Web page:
Now, “it’s more that the executive staff group really functions as the engine of the new entity, so Joint Council is overseeing the work of the nationwide shared agendas,” Metzger said.
Mennonite Church British Columbia executive minister Garry Janzen said it already feels like MCBC is more engaged.
“Sometimes we in the regions felt we didn’t really know what was going on in these other aspects,” he said. “Now that the regional church is the go-to place for the ministries each region does and we do together, it just feels like there’s a wholeness to it.”
The change puts regional moderators and key staff in the conversation of discerning — and carrying out — shared national priorities. Denominational staff serving roles such as International Witness and communications were let go, with the idea that regional churches will coordinate among each other to pick up those initiatives.
“We’re meeting regularly as leadership of MCBC to relate to the other regions four or five times throughout the year face-to-face,” Janzen said. “In the past, we would see each other at conferences. It was always not so much a working involvement but fellowshiping. Now it is intentional working together.”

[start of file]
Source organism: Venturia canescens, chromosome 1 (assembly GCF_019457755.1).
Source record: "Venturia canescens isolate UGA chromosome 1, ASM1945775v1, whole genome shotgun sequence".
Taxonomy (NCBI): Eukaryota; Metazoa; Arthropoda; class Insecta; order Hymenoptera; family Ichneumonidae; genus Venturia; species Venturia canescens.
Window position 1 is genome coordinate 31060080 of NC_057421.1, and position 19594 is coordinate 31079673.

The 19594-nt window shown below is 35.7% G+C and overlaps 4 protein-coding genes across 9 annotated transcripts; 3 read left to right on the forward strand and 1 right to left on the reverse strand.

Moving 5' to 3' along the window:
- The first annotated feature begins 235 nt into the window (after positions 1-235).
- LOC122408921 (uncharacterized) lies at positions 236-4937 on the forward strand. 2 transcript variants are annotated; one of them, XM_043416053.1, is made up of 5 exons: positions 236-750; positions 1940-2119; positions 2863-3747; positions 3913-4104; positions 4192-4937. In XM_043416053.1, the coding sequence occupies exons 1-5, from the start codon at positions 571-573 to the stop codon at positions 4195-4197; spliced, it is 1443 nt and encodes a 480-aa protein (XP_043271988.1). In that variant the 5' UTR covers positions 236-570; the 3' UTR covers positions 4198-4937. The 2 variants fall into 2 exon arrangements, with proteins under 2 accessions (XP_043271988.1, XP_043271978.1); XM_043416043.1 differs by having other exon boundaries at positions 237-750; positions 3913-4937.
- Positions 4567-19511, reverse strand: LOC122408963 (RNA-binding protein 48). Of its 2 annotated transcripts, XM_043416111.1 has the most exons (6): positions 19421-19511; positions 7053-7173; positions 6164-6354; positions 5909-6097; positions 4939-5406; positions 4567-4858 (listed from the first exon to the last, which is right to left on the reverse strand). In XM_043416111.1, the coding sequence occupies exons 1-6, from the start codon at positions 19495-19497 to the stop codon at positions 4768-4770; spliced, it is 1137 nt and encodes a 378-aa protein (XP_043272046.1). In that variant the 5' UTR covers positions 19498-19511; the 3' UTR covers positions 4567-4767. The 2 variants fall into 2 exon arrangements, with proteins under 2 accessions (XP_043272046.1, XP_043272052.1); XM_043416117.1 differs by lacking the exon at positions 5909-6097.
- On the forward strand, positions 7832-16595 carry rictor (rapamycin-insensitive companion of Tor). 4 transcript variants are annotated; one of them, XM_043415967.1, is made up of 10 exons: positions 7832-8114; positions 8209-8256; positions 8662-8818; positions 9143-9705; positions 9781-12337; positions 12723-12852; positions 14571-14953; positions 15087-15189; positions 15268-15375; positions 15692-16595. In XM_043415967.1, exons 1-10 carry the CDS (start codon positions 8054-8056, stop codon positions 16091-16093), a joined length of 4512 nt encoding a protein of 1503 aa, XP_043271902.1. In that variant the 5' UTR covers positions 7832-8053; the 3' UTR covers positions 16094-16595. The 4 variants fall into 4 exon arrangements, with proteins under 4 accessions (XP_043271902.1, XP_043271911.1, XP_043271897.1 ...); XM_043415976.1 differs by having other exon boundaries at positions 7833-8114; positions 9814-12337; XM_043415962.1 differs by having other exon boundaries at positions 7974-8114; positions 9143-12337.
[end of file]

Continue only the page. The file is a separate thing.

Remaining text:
No special status
The new Joint Council is only one aspect of MC Canada’s new structure. To shift the focus from the national to the regional level, congregations are only members of the regional churches; the five regional churches are MC Canada’s only members.
This means there is no longer a separate category for congregations that wish to be members of a regional church but not the denomination.
Since 2006, Mennonite Church British Columbia has offered its congregations the option not to be members of MC Canada. That status now becomes redundant, because no congregations are directly members of MC Canada.
At the same time, it could be said that all congregations are indirectly members of MC Canada. There’s no longer a way for a congregation to officially distance itself from the denomination.